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    Semgrep OSS philosophy

    Semgrep is a lightweight static analysis tool for many languages. It can find bug variants with patterns that look like source code.

    As you think about contributing to the Semgrep CLI, consider these design principles that have guided Semgrep's development so far:

    1. Free
      “If a developer has to convince their manager to spend a few million dollars on advanced security tools each time they change jobs, the future is bleak.” — see our introductory blog post for more. It’s important to us (and the community) that Semgrep, Inc. is able to develop a sustainable business around Semgrep to support its development, but we strongly believe the tooling itself must always be free.

    2. Open-source software
      Semgrep is LGPL and powered not just by Semgrep, Inc. but also by community of brilliant external contributors. We welcome feedback and contributions and strive to be a welcoming community for new developers.

    3. Fast
      High sloc/sec scanning speed and low startup cost. We’ll never be as fast as ripgrep but we want to get as close as we can.

    4. Code never leaves your machine
      Semgrep by default runs entirely locally (unless you set it up yourself in a server/client mode). Code never leaves your machine to be analyzed.

    5. Support every programming language
      “If grep supports it, we will too!” This even includes those that aren’t thought of as programming languages, like Bash or Docker.

    6. Run anywhere
      Semgrep is small (<100MB), has minimal runtime dependencies, and should be easily installable via your programming language or operating system package manager.

    7. Keep easy things easy, and hard things possible.
      Using Semgrep to scan your code, and writing rules with which to scan, should be easy. Semgrep also smooths the process with delightful defaults and support every step of the way. But it’s also adaptable, and we welcome you using Semgrep in your own custom way. Hey, there are even examples of scanning cat pictures out there.

    8. Beginner-friendly
      You shouldn’t need a PhD in program analysis, or even to understand what an AST is, in order to be effective with Semgrep. A novice programmer should be able to write their first Semgrep rule in 60 seconds.

    9. Human-readable rules
      Rules should look like code and be easy to read and reason about — hopefully easier than if they were written in grep or a native linter.

    10. Self-contained rule files
      You shouldn’t need an additional plugin, dependency, or internet access to run a YAML rule. It should just work.

    11. Deterministic (implies reproducible, idempotent)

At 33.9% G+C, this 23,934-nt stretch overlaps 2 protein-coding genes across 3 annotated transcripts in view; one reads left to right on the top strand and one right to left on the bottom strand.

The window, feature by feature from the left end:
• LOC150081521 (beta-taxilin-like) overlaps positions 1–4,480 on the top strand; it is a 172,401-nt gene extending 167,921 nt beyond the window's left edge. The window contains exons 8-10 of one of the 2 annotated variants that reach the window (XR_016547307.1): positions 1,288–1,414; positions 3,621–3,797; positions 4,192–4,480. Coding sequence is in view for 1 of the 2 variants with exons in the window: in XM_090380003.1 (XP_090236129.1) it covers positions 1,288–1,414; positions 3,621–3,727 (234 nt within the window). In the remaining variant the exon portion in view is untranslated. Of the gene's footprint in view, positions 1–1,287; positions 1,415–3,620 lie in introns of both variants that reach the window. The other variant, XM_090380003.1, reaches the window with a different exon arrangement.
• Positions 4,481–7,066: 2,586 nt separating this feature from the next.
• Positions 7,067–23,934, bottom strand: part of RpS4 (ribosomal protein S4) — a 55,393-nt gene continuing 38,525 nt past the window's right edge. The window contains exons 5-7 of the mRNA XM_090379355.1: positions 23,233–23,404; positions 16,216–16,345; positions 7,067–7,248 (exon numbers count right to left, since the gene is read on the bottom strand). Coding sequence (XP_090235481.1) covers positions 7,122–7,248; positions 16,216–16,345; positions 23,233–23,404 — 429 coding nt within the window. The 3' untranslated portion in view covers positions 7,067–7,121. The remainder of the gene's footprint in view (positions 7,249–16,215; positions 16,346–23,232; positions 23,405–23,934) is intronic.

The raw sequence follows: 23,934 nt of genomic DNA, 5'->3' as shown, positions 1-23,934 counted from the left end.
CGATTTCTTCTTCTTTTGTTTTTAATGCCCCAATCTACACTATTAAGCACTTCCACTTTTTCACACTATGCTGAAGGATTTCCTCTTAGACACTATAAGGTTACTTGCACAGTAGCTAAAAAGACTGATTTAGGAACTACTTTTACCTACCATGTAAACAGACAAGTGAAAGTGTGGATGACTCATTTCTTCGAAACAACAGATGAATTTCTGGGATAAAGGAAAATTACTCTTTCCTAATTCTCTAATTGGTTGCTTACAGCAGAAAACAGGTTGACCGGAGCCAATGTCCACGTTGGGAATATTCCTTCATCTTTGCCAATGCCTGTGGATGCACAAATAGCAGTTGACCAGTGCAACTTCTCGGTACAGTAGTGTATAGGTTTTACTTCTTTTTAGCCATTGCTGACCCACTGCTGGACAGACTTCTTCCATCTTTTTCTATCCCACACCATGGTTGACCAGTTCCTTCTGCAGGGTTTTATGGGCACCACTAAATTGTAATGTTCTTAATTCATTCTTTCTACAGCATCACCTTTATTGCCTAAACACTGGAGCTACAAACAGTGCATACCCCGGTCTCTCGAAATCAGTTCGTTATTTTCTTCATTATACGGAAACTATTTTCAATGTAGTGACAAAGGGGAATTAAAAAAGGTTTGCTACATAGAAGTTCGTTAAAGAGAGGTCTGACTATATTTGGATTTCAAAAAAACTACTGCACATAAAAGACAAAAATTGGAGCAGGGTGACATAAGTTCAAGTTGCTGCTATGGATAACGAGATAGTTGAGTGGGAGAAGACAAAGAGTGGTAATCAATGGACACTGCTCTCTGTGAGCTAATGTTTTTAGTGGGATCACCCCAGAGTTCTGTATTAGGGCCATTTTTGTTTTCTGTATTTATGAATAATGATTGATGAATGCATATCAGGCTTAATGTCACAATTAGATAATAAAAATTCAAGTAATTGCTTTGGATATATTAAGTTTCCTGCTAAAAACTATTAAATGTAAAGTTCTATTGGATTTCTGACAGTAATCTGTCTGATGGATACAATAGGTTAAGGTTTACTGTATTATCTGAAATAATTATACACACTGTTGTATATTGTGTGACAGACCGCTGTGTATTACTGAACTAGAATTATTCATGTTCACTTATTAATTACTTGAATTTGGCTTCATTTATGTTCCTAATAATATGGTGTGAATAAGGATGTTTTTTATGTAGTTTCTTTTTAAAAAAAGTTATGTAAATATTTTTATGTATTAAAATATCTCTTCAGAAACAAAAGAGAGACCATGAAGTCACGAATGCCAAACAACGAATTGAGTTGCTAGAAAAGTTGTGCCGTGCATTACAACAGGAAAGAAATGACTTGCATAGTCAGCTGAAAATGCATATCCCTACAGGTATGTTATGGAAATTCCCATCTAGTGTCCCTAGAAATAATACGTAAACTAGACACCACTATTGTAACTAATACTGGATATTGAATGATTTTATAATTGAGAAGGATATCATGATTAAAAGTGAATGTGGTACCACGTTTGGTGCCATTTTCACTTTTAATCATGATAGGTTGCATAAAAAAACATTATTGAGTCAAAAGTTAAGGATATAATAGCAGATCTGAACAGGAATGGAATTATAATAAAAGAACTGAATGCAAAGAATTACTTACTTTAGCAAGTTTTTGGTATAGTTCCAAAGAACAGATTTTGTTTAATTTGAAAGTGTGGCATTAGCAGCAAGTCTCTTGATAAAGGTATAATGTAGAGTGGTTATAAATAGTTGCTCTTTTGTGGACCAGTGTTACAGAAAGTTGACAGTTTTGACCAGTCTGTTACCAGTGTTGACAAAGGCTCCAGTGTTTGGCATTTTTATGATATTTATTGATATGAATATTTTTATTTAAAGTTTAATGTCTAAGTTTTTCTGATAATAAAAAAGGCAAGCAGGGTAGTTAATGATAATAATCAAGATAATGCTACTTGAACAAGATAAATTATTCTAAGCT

Given the same input, Semgrep gives the same output.

    12. Runs offline
      Semgrep can run without internet access so developers can write code from airplanes or beaches.

    13. Rules are safe to run no matter where they came from
      Rules shouldn’t have the capability to run arbitrary code on your system, only to act as a function that produces a deterministic output message.

    14. Single-file analysis
      To stay fast and limit complexity, we draw a line at crossing file boundaries during analysis. We lose the ability to detect certain complex cross-function (interprocedural) issues, but that’s an explicit tradeoff we make.

      Our goal is to catch what a senior engineer would catch in code review: Semgrep isn’t designed to find a crazy issue that’s 300 calls from start to finish and evaded the team for 20 years. Instead, it’s designed for enforcing best-practices and automating the code review tasks that an excellent senior engineer would be capable of. For a discussion of why expressive creativity is better than a powerful engine, see this excellent blog post by Devdatta Akhawe.

      As a corollary: if you design your codebase so that code in a file is safe today, it's still safe after a colleague makes a change twenty function calls away in another file.

    15. Designed to run while code is being written
      Semgrep is optimized for running in the IDE, git commit hooks, or CI—not for at the tail-end of a release process.

    16. A platform for program analysis
      We will expose stable internals so that researchers and engineers can develop novel program analysis work off of APIs like Semgrep’s generic AST.

    Not finding what you need in this doc? Ask questions in our Community Slack group, or see Support for other ways to get help.